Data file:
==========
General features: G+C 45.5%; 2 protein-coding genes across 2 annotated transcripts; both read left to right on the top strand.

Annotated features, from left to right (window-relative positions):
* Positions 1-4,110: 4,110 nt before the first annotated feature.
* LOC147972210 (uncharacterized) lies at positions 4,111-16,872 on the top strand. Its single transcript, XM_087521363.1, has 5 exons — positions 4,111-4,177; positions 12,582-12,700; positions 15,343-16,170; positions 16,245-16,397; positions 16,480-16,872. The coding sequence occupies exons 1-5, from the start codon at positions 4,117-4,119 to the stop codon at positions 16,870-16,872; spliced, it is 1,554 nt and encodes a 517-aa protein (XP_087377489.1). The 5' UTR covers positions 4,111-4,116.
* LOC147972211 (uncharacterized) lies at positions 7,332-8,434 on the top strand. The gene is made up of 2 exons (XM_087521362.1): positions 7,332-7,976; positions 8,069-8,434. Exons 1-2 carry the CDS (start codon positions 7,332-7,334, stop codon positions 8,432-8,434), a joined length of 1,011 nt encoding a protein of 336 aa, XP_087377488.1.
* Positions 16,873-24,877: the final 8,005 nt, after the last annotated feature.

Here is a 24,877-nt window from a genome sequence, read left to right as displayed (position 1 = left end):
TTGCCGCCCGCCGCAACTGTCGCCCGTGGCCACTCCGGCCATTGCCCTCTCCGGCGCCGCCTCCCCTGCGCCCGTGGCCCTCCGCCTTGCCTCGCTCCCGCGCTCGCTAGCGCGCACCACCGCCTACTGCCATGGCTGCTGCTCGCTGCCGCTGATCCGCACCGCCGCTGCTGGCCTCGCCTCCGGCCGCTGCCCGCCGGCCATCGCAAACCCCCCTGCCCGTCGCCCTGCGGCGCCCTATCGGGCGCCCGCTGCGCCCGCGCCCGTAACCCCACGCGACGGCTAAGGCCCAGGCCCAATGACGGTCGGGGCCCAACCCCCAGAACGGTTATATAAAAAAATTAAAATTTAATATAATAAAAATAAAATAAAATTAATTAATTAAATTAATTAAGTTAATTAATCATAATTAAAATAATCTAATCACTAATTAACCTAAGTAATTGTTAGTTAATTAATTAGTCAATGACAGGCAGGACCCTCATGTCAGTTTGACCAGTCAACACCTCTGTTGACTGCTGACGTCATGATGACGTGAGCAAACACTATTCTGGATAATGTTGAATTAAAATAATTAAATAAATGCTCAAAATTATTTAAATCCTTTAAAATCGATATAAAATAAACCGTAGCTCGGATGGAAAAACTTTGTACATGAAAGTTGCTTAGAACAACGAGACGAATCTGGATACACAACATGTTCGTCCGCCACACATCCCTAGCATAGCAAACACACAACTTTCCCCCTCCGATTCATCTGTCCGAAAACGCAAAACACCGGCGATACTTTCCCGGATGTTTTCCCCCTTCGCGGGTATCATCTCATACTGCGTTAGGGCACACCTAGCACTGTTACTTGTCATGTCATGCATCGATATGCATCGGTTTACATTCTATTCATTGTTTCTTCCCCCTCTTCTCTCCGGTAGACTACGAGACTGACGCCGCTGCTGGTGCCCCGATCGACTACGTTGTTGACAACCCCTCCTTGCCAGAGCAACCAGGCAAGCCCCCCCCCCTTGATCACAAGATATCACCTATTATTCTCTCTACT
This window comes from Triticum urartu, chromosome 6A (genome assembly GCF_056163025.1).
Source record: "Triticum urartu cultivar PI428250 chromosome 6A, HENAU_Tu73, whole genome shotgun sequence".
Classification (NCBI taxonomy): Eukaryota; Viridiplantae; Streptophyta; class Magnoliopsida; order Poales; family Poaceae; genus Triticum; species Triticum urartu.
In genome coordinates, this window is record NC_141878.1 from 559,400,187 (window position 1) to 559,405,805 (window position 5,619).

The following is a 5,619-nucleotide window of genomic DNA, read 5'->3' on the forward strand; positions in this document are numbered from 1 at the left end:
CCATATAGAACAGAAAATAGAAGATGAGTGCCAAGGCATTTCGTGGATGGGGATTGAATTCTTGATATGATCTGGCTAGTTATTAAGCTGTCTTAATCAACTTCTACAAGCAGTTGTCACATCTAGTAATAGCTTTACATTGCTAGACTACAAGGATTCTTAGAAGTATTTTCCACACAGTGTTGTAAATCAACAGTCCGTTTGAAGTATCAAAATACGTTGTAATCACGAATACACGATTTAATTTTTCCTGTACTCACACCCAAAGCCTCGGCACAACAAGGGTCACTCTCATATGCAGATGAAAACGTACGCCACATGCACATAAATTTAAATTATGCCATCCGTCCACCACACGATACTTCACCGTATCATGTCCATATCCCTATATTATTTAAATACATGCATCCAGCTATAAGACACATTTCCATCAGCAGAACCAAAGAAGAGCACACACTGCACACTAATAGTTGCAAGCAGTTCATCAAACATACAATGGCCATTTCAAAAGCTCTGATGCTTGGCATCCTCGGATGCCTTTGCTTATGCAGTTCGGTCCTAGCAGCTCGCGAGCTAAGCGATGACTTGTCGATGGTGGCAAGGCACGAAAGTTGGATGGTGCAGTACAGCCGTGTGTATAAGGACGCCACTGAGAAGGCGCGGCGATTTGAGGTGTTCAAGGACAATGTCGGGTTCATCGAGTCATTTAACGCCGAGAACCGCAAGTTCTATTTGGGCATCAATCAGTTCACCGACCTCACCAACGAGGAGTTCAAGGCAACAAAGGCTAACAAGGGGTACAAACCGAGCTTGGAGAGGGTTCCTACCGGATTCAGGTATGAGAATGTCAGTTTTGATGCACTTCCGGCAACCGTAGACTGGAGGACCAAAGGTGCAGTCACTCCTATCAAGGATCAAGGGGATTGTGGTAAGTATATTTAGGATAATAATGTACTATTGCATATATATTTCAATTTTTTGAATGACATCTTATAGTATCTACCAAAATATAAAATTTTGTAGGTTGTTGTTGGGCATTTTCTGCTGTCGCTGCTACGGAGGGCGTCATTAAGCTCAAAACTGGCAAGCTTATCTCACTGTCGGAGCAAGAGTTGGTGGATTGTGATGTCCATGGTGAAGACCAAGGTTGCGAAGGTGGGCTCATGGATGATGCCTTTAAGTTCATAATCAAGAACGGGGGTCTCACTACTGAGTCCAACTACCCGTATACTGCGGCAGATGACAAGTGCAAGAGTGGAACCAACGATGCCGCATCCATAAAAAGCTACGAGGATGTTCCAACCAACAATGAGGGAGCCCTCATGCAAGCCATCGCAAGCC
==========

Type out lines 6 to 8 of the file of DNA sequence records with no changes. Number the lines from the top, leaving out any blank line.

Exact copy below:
* Positions 16,873-24,877: the final 8,005 nt, after the last annotated feature.

Here is a 24,877-nt window from a genome sequence, read left to right as displayed (position 1 = left end):
TTGCCGCCCGCCGCAACTGTCGCCCGTGGCCACTCCGGCCATTGCCCTCTCCGGCGCCGCCTCCCCTGCGCCCGTGGCCCTCCGCCTTGCCTCGCTCCCGCGCTCGCTAGCGCGCACCACCGCCTACTGCCATGGCTGCTGCTCGCTGCCGCTGATCCGCACCGCCGCTGCTGGCCTCGCCTCCGGCCGCTGCCCGCCGGCCATCGCAAACCCCCCTGCCCGTCGCCCTGCGGCGCCCTATCGGGCGCCCGCTGCGCCCGCGCCCGTAACCCCACGCGACGGCTAAGGCCCAGGCCCAATGACGGTCGGGGCCCAACCCCCAGAACGGTTATATAAAAAAATTAAAATTTAATATAATAAAAATAAAATAAAATTAATTAATTAAATTAATTAAGTTAATTAATCATAATTAAAATAATCTAATCACTAATTAACCTAAGTAATTGTTAGTTAATTAATTAGTCAATGACAGGCAGGACCCTCATGTCAGTTTGACCAGTCAACACCTCTGTTGACTGCTGACGTCATGATGACGTGAGCAAACACTATTCTGGATAATGTTGAATTAAAATAATTAAATAAATGCTCAAAATTATTTAAATCCTTTAAAATCGATATAAAATAAACCGTAGCTCGGATGGAAAAACTTTGTACATGAAAGTTGCTTAGAACAACGAGACGAATCTGGATACACAACATGTTCGTCCGCCACACATCCCTAGCATAGCAAACACACAACTTTCCCCCTCCGATTCATCTGTCCGAAAACGCAAAACACCGGCGATACTTTCCCGGATGTTTTCCCCCTTCGCGGGTATCATCTCATACTGCGTTAGGGCACACCTAGCACTGTTACTTGTCATGTCATGCATCGATATGCATCGGTTTACATTCTATTCATTGTTTCTTCCCCCTCTTCTCTCCGGTAGACTACGAGACTGACGCCGCTGCTGGTGCCCCGATCGACTACGTTGTTGACAACCCCTCCTTGCCAGAGCAACCAGGCAAGCCCCCCCCCCTTGATCACAAGATATCACCTATTATTCTCTCTACT